Among the whole procession of worthies whose history the Old Testament records, none stands forth with more dramatic interest and meaning than does the Prophet Elijah. His career comes to a focal point and a climax of significance in the experience on "Horeb, the mount of God," where he had fled from the consuming wrath of Jezebel. Here, on ground consecrated by the older revelation to Moses, Elijah is met by the question from Jehovah, the challenge of Truth, "What doest thou here, Elijah?" To see the significance of this question at this time, we need to see how Elijah came to be there.
This prophet's record is that of a wonderful career. Many of Jesus' miracles have their prototype in his work, and among these was not only the bringing of the dead back to life, but the final triumphant consummation of his own earth-experience when he himself passed hence, not through the gateway of death, but through the opening portals of eternal Life. The event which directly preceded Elijah's flight to Horeb was the memorable one on Mt. Carmel, when, in the presence of assembled Israel, Elijah challenged the prophets of Baal to prove the power of their God by the fire consuming the sacrifice, and gained this manifestation of power from Jehovah, when the worshiper of Baal had entirely failed.
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We need not dwell on the details of this picture as it is given in graphic strokes in the Bible narrative, but we note its result in the awakened and reclaimed conviction of the people and the shout of acknowledgment: "The Lord, he is the God; the Lord, he is the God!" Faintly we may imagine the relief and joy of this stern prophet of Jehovah when, after years of patient waiting in the midst of a people turned back to heathen customs, after years of hiding for his life, he sees this baneful spell broken, and his people turned back again to God.
And now comes Elijah's mistake, — a mistake that came from a wrong notion as to the nature of evil and the way to handle it. Falling on the prophets of Baal with the sword in his own hands, he executes them, — not one is suffered to escape. The explanation of this act is apparent; viz., Elijah had come down to the very plane of thought and action with the error he sought to destroy, and thus he was laid open to the counter-attack which sin always attempts to make on its destroyer. After the signal defeat which these prophets of Baal had suffered and the marvelous demonstration of divine power through Elijah, Baal's influence would have been, for the time being, dead, and his prophets would have been discredited men; Elijah could have walked forth unmolested, and the moral and spiritual influences that he had evoked would have gone on to accomplish their transforming work. Elijah had thus far broken no law, human or divine; but when with bloody hands he becomes an unauthorized executioner, it could be certainly foreknown that Jezebel's message would quickly follow: "So let the gods do to me, and more also, if I make not thy life as the life of one of them by to-morrow about this time." Elijah had to flee for his life; so he rested under the juniper-tree and asked to die; and so it was that he finally stood on Mt. Horeb and met the divine demand: "What doest thou here, Elijah?"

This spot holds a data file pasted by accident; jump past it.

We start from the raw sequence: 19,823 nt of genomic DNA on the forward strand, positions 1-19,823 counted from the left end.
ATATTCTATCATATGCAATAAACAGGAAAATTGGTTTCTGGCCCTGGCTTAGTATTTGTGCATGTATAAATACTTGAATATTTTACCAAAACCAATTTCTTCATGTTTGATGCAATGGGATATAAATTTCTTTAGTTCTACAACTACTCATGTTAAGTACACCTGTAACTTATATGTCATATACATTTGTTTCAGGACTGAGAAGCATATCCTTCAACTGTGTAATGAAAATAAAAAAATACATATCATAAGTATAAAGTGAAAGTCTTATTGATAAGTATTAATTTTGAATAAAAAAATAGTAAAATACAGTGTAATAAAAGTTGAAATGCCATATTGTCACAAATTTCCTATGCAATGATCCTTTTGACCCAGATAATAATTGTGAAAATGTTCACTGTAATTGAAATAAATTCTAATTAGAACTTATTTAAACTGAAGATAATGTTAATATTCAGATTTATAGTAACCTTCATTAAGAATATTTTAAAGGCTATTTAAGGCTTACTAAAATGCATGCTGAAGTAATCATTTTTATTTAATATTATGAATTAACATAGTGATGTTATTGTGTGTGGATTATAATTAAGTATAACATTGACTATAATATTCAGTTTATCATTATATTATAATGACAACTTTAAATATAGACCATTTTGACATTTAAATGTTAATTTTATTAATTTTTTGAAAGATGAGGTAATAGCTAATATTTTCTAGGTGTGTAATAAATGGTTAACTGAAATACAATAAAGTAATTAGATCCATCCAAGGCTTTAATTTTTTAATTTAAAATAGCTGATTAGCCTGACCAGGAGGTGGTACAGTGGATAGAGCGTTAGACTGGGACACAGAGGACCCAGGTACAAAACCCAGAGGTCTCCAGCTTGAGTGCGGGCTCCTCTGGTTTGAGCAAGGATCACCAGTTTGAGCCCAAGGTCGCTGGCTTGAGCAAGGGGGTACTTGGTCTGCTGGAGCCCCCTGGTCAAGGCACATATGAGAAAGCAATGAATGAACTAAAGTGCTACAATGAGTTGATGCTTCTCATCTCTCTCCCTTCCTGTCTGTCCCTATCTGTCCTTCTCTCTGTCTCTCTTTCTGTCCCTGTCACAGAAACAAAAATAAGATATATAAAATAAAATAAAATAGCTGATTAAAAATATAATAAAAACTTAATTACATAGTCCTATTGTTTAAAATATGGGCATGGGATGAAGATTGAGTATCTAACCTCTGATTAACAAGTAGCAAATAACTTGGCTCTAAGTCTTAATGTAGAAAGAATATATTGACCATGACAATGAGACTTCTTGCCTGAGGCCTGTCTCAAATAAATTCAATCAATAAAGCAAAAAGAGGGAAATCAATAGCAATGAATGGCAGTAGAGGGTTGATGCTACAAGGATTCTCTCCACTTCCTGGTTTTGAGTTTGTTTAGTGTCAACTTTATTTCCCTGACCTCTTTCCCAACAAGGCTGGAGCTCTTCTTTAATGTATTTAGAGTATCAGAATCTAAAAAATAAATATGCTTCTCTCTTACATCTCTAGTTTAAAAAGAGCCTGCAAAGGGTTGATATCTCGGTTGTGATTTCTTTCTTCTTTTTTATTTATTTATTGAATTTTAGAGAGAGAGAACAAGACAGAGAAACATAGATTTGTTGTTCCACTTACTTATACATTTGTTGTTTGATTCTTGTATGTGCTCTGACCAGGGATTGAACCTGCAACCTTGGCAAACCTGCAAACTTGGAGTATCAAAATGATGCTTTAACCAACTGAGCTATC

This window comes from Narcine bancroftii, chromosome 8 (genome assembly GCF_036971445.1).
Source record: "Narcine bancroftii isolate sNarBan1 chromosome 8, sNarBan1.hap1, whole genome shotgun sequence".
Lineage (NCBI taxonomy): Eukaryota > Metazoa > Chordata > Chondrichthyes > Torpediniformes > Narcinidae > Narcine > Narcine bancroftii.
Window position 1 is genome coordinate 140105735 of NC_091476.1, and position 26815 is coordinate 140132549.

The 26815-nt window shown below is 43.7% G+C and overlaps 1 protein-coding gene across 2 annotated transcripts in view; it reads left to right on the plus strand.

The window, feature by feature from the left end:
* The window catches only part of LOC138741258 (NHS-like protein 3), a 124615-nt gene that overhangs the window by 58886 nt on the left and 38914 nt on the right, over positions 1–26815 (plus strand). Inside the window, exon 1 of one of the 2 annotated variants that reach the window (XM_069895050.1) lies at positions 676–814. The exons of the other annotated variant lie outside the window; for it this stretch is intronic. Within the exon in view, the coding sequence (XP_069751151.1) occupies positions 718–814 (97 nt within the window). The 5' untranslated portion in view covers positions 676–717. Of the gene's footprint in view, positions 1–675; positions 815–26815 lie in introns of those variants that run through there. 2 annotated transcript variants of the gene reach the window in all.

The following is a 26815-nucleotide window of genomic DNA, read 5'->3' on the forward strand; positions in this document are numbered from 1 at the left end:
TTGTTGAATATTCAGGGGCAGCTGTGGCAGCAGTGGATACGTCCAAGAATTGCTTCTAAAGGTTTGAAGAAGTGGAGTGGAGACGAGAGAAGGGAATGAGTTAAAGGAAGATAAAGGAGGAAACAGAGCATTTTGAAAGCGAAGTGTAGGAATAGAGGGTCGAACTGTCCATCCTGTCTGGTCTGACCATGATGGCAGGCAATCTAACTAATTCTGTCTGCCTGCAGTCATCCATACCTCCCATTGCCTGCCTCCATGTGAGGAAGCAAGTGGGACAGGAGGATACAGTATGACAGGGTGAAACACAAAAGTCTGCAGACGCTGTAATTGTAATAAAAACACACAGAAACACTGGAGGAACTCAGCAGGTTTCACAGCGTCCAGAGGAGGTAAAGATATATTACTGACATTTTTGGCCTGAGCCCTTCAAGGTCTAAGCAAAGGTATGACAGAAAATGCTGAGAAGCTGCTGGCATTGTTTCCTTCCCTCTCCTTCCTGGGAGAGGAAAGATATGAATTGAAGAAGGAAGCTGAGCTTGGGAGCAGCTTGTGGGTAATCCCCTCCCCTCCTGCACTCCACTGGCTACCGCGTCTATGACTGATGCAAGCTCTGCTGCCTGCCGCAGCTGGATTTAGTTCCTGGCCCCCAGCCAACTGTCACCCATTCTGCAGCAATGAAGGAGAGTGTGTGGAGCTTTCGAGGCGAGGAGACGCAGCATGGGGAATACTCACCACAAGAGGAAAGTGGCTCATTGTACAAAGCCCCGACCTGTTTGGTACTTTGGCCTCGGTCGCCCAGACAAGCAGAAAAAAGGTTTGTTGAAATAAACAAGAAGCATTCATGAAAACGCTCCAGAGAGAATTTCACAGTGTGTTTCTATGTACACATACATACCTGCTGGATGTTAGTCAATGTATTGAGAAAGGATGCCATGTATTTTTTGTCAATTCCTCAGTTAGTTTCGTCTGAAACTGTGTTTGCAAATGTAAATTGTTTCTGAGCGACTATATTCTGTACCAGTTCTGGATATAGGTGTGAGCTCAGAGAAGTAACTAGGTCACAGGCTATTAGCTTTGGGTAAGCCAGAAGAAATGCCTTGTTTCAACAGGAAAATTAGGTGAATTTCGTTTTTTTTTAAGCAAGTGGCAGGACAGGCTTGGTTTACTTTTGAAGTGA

To understand what followed we must recognize the elements which had especially been invoked and involved in Elijah's previous relations and demonstrations. His first introduction to us is when he comes to Ahab with the assurance: "As the Lord God of Israel liveth, before whom I stand, there shall not be dew nor rain these years, but according to my word." Now as Baal was supposed to be especially the god of natural forces and the productive power, this was a direct challenge of the heathen deity's power in what was supposed to be peculiarly his own domain.
Was Elijah causing a famine in this? By no means. What he did was to announce that a famine already existed in the consciousness of king and people; such a famine as another prophet describes later as being a "famine ... of hearing the words of the Lord" (Amos, 8 : II). Elijah's bold utterance simply uncovers the real nature of this condition, and its logical result in the manifestation of the elements. That universal thought does stand in an immediate relation to the elements, a relation that involves in itself a law of cause and effect, is a fact clearly assumed and asserted in the Scriptures. In Jeremiah we read, "But this people hath a revolting and a rebellious heart; they are revolted and gone. Neither say they in their heart, Let us now fear the Lord our God, that giveth rain, both the former and the latter, in his season: he reserveth unto us the appointed weeks of the harvest. Your iniquities have TURNED AWAY these things, and your sins have WITH HOLDEN GOOD THINGS from you." A further and, if possible, clearer statement of how and why evil comes is stated in the following chapter: "Hear, O earth: behold, I will bring evil upon this people, even the FRUIT OF THEIR THOUGHTS, because they have not hearkened unto my words, nor to my law, but rejected it." So, if the prophet precipitated this condition of a drought, his words were the cause of it only as they uncovered the nature of this condition in Israel's thought as a false belief, — a claim that could and would be broken and removed only when the belief in Baal as lord was broken, and the God of Israel was seen as the one source of all power and good.